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Interest in the oil resources around the Falklands was never a secret

14 May, 2020

• THE interest of successive British (and Argentinian) governments in the oil resources around the Falkland Islands was never a secret.

It seems unlikely, to judge by the review of her book on the origins of the 1982 war, that Dr Grace Livingstone’s researches will be found to have added much of substance to our existing knowledge (That sinking feeling, Review, May 7).

It certainly doesn’t follow that economic policy rather than sovereignty – and the protection of British citizens from a peculiarly brutal regime – was the cause of Britain’s decision to go to war; nor does it justify in the slightest degree the reviewer’s categorical assertion that “when Thatcher attacked the Belgrano she was more interested in oil than islanders”.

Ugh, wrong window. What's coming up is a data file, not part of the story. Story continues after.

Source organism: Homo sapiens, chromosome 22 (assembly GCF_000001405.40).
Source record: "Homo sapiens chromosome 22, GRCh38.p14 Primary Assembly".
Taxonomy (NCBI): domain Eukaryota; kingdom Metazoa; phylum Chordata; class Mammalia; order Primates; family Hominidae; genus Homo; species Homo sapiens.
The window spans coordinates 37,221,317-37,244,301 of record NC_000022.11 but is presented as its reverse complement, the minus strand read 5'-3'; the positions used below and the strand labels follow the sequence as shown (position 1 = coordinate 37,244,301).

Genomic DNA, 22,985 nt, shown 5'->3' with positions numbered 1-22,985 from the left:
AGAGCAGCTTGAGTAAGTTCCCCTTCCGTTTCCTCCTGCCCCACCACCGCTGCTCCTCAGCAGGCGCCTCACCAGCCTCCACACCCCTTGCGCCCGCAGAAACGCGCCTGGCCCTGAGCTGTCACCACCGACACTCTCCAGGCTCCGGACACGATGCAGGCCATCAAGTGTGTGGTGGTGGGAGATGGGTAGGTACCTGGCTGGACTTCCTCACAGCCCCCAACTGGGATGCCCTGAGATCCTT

Incidentally, bearing in mind that 323 people died in that attack I wonder whether I am alone in finding your headline peculiarly tasteless?

As for Margaret Thatcher’s relations with the Chilean leader General Augusto Pinochet, governments of various political colours, not only the United Kingdom but in Europe, America and China, had supported his regime for almost a decade.

It should also be remembered that Chile gave vital assistance to our troops at a time when they were dangerously exposed in the South Atlantic.

Pinochet’s subsequent arrest during a private visit to London has always seemed to me one of the more shameful and cowardly official actions in recent British history.



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